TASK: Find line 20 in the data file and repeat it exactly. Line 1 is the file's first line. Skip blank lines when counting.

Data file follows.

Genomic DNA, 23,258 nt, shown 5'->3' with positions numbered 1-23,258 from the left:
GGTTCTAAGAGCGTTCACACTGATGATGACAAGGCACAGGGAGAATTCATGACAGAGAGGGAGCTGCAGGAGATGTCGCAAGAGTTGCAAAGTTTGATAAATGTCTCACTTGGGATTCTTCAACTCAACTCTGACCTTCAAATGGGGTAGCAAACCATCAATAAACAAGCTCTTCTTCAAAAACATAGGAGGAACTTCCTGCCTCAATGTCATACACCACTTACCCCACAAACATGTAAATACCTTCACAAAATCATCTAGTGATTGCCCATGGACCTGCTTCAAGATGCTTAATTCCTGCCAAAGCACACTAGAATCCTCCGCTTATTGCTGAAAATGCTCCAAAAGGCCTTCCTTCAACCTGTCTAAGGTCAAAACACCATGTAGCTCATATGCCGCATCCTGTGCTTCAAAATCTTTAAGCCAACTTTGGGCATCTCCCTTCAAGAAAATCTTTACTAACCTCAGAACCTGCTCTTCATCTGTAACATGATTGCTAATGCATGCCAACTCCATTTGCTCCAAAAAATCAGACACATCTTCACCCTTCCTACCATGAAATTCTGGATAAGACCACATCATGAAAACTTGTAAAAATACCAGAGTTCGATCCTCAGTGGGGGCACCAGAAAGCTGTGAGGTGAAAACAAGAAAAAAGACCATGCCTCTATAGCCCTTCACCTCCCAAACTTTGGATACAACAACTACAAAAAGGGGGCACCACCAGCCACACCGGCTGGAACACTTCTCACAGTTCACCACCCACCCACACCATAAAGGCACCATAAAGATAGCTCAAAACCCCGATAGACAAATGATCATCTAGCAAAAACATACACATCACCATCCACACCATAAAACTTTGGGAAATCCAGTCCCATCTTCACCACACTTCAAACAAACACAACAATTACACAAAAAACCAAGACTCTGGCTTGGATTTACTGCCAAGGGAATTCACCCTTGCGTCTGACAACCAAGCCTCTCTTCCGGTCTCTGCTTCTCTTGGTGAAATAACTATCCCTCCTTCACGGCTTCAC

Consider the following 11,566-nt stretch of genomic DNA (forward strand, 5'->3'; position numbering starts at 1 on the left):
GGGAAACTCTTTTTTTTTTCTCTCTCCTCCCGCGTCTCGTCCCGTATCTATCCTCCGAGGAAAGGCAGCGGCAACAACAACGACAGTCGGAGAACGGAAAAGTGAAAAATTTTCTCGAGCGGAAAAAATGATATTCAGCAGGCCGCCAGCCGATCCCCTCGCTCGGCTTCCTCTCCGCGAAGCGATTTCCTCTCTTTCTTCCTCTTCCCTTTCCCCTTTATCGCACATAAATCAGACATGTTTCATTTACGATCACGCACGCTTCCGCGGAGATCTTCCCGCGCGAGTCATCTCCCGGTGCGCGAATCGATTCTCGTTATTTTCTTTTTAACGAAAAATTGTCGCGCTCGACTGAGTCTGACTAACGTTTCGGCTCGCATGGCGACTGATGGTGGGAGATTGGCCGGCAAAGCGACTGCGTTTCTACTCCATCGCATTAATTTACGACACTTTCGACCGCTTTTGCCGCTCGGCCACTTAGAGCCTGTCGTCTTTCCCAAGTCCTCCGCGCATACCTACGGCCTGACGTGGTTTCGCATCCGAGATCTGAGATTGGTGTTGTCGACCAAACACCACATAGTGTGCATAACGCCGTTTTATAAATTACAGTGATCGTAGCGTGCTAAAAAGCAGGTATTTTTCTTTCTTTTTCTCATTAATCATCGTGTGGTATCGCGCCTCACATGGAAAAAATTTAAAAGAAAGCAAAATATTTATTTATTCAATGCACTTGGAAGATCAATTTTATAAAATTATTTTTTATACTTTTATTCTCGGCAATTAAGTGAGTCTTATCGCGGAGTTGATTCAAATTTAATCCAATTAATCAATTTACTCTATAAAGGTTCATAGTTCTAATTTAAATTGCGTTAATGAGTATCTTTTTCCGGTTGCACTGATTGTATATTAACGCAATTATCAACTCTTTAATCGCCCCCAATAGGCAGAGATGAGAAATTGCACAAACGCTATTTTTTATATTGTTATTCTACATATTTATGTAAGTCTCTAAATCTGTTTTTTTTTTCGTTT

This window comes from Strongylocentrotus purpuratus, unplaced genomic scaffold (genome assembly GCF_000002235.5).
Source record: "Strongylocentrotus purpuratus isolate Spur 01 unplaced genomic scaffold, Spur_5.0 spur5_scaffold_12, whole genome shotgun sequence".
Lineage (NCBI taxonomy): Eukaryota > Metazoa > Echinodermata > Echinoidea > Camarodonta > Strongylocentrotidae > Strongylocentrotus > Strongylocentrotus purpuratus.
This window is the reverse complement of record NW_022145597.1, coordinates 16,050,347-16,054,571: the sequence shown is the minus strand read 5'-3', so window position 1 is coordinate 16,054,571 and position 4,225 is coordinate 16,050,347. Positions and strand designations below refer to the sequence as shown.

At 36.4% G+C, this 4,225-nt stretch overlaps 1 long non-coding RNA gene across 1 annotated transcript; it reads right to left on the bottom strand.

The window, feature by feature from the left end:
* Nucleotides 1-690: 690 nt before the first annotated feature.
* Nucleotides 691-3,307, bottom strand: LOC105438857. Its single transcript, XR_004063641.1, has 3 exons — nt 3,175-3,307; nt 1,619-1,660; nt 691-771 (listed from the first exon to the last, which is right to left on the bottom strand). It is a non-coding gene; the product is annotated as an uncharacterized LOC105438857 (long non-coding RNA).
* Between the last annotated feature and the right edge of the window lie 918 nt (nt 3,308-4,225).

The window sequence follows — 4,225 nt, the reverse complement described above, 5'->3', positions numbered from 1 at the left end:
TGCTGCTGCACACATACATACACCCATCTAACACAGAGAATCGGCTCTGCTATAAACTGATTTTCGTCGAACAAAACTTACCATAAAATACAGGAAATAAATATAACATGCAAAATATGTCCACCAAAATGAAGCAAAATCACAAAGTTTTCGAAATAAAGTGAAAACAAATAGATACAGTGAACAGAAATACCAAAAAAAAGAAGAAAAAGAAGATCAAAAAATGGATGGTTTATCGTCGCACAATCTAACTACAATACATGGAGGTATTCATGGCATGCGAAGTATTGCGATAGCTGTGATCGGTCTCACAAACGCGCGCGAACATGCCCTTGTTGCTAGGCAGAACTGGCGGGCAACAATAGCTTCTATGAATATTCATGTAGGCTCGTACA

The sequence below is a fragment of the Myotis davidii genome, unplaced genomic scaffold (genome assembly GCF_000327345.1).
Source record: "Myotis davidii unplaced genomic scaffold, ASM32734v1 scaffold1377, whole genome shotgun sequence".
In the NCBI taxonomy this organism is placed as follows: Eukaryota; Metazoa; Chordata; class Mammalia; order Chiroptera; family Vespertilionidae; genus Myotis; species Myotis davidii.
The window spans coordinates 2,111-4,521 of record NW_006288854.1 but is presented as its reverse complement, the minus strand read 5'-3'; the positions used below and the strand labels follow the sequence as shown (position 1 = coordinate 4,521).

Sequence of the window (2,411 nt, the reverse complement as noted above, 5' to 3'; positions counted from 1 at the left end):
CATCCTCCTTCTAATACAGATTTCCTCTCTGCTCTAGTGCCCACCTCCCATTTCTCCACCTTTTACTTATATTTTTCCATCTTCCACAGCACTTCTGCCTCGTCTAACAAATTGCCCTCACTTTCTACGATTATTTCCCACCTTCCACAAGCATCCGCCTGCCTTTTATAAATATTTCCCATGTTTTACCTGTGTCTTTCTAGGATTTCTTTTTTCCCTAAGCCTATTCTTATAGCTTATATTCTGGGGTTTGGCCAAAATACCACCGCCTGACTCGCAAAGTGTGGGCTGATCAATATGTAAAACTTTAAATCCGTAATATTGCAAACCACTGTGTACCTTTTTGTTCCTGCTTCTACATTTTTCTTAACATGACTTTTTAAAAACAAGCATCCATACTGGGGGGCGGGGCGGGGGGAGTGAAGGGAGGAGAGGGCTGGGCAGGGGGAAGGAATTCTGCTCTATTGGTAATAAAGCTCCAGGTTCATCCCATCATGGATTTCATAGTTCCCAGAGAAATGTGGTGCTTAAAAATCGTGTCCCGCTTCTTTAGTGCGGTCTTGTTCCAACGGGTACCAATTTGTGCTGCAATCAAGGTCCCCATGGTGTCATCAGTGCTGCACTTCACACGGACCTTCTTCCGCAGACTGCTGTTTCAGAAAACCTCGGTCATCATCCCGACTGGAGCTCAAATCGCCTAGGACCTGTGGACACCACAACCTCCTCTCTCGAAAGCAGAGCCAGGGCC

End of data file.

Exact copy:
Sequence of the window (2,411 nt, the reverse complement as noted above, 5' to 3'; positions counted from 1 at the left end):